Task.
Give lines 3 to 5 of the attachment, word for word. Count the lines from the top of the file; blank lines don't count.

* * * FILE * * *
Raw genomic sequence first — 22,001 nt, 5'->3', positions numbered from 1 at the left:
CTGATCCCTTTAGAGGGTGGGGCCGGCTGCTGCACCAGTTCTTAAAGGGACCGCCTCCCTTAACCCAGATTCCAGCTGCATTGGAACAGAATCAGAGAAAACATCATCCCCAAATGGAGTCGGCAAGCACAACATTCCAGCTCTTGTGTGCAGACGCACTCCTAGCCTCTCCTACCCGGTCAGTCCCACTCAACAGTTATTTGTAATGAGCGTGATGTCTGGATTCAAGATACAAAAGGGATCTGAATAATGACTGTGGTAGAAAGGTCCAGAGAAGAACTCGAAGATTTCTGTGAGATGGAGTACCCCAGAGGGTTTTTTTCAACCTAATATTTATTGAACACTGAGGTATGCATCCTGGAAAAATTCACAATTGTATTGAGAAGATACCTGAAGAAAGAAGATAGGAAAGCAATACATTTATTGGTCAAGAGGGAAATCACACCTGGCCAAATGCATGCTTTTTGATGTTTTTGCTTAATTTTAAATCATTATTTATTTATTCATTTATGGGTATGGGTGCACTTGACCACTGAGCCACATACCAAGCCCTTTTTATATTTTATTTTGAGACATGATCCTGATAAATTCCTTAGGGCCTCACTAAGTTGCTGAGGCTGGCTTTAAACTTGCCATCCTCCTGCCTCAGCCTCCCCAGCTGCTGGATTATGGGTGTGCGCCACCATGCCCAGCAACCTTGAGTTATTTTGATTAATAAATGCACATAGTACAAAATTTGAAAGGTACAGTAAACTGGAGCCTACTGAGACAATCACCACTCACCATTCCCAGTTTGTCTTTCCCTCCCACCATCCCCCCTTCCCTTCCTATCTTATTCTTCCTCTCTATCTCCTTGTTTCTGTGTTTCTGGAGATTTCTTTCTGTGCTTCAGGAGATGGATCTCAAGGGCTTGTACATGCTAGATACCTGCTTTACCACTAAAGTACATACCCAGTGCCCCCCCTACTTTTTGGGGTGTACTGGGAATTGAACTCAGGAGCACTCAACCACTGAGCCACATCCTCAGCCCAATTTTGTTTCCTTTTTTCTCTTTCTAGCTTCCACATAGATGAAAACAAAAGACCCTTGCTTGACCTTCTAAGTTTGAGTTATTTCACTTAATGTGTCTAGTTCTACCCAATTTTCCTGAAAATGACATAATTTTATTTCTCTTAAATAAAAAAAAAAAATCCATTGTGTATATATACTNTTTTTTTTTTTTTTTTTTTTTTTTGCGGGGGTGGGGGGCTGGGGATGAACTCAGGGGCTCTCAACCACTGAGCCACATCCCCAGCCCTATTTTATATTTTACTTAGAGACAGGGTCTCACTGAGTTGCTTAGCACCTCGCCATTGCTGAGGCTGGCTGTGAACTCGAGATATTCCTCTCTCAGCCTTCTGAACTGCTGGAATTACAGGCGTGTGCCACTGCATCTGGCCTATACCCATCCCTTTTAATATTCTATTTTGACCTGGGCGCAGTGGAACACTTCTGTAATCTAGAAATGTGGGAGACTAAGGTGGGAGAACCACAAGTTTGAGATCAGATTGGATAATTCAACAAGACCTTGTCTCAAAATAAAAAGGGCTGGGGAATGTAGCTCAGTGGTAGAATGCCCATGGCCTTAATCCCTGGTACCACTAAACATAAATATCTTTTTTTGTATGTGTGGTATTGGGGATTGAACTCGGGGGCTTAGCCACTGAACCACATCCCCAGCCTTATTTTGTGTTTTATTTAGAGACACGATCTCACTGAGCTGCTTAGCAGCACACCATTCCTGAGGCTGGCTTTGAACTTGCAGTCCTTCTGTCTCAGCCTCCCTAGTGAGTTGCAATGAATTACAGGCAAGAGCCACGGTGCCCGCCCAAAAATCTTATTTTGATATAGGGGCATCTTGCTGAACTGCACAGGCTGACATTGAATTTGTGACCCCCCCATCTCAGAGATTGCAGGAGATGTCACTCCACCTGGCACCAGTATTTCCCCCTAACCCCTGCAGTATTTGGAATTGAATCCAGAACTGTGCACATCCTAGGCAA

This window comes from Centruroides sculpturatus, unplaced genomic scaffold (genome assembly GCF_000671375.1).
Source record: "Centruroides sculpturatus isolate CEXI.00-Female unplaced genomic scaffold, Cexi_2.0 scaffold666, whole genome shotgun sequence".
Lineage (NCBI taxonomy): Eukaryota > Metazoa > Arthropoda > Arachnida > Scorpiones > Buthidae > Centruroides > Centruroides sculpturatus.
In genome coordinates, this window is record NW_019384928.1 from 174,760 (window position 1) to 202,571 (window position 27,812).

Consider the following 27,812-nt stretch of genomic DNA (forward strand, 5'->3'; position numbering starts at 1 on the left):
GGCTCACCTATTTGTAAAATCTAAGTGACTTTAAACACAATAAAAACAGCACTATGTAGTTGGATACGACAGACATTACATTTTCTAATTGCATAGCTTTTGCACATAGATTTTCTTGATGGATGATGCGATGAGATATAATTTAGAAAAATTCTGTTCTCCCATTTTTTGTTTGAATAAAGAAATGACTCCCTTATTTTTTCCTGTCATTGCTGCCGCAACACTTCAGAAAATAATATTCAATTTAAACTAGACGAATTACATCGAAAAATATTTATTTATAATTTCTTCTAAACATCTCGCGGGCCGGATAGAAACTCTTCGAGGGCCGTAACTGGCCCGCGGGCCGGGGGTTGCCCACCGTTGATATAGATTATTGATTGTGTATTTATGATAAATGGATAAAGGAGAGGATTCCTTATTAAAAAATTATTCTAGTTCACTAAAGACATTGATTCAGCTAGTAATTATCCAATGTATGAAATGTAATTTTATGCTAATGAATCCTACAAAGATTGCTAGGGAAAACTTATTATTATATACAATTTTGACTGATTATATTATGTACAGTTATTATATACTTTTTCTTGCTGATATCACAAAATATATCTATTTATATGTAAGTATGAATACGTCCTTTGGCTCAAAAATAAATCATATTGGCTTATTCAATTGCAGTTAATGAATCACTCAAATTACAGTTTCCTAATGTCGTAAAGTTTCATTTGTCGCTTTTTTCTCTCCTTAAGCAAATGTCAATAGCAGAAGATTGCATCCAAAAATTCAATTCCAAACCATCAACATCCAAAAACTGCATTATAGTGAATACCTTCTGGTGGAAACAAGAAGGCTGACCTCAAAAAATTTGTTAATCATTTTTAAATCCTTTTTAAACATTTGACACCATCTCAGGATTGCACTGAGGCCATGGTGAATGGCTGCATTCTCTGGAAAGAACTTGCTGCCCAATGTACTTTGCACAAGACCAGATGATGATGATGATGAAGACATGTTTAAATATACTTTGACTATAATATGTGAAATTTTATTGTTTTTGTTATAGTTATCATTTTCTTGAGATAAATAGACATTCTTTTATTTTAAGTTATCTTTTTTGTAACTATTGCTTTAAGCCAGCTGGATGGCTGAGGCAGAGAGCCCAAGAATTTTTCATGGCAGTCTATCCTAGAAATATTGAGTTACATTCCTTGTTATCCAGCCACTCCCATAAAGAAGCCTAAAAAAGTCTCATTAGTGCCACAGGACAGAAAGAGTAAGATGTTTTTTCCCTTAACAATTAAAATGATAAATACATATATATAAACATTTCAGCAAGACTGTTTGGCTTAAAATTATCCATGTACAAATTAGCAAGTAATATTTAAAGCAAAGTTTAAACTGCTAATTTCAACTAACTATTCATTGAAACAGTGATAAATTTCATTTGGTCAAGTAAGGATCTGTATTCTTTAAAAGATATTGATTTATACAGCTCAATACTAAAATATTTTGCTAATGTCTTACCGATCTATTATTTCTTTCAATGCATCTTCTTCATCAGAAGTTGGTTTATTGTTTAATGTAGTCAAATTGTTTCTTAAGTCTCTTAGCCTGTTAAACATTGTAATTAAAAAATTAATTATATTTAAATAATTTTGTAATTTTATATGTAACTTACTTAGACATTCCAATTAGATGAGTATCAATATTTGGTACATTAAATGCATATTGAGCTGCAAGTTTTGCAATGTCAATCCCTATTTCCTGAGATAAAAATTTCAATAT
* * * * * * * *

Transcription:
This window comes from Centruroides sculpturatus, unplaced genomic scaffold (genome assembly GCF_000671375.1).
Source record: "Centruroides sculpturatus isolate CEXI.00-Female unplaced genomic scaffold, Cexi_2.0 scaffold666, whole genome shotgun sequence".
Lineage (NCBI taxonomy): Eukaryota > Metazoa > Arthropoda > Arachnida > Scorpiones > Buthidae > Centruroides > Centruroides sculpturatus.